For all the different types of riding, there is a "sweet spot" that makes it not only most efficient (fastest WITH lesser effort), but the most enjoyable. Geometry affects that directly.
The first item affected is steering; a 'steeper' head angle makes for faster steering, which can put you on your face going down a steep hill. But for flat areas, pavement, etc., it can be a good thing. Seat angle is next, and that directly affects where YOU are in relation to the pedals; it can be harder to pedal if you're too far 'behind' the pedals themselves (and inefficient if you're too far forward). Like Little Red Riding Hood, somewhere in the middle is 'just right'.
Measurements are also part of geometry; too short of a top tube (from the seatpost to the stem) can make you feel cramped, and make it harder to handle the bike. Too long of a top tube can actually injure you, from being too stretched out. A shorter wheelbase handles and turns faster, a longer one is more stable in the rough stuff.
There's a fair amount to it, that's why 'fit experts' can charge what they do. But they are best left to competitive riders; the average rider just has to hit 'comfortable'.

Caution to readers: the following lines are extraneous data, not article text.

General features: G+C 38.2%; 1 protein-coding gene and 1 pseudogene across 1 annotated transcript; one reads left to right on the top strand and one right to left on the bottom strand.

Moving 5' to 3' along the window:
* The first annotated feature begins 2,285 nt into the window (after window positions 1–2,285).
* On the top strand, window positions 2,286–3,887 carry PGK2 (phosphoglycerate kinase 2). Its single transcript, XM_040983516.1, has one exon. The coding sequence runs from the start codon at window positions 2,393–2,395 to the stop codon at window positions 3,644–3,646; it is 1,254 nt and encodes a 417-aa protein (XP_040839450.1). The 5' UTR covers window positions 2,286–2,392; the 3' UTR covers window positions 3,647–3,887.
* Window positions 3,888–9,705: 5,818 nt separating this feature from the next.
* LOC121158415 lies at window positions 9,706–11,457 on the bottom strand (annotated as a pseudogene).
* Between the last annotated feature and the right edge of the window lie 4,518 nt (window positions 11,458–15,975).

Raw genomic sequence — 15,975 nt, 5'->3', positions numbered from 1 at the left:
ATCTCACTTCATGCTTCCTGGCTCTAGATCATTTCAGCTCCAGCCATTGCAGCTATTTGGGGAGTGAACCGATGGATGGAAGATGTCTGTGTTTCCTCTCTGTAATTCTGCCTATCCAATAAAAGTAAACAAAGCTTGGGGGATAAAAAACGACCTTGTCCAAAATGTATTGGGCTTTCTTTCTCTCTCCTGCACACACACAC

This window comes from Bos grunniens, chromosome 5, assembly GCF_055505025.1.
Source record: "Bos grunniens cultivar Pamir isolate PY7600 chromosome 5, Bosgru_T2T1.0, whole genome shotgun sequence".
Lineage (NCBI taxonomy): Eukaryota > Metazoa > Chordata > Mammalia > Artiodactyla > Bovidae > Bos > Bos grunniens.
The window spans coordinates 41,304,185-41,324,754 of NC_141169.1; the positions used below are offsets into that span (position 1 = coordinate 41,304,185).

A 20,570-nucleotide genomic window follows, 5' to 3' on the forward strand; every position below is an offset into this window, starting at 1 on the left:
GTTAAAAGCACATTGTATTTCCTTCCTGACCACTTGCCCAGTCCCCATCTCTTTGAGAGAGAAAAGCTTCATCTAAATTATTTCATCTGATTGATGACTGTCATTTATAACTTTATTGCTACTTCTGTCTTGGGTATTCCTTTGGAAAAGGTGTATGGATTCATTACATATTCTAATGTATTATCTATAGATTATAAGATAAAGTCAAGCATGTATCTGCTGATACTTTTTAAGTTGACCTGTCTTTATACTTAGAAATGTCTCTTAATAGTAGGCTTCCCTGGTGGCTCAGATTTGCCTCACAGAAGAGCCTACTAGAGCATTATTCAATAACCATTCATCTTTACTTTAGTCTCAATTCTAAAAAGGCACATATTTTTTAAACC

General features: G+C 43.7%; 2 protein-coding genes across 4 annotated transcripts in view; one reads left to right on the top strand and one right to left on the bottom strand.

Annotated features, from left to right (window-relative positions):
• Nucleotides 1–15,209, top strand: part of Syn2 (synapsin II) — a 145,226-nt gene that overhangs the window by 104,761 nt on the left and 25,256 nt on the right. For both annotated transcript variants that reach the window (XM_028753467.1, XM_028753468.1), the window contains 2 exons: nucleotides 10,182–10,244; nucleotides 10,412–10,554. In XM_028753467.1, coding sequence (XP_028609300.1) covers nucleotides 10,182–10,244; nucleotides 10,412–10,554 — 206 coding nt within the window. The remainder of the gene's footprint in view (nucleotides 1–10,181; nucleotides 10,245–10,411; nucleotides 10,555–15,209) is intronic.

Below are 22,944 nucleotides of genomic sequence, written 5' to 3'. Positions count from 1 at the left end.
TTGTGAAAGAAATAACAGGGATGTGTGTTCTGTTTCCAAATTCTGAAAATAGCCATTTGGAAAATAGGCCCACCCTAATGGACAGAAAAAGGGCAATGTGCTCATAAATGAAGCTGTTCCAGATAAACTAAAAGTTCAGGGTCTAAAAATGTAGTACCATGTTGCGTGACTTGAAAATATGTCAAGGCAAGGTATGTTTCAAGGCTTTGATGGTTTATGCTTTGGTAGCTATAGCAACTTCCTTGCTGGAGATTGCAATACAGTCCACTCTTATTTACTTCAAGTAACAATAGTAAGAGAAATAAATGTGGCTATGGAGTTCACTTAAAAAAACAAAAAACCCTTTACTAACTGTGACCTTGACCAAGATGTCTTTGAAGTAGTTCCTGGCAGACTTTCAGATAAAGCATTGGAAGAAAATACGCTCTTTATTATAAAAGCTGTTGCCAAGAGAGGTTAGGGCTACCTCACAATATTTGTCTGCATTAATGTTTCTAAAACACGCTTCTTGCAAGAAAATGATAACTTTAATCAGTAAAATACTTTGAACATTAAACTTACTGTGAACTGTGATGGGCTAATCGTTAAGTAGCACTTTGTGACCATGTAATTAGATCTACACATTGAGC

Example: for me, the distance from my all-the-way-down pedal to the top of my saddle is very nearly a meter; my ideal top tube/stem combo is 3/4's of that. I like my handlebar less than 1 inch below saddle height, and the 'kneecap drop' just behind the pedal axle. A handlebar less than 26 inches wide makes me feel cramped. My favorite bike's headtube angle was about 68 degrees, not real steep (70+ is considered 'XC aggressive').
They're getting closer, but with 29er's, it's still coming together, not as established; I couldn't tell you what my 29er fit numbers would be. (Not worried about it, either, a 29er is not in my future....)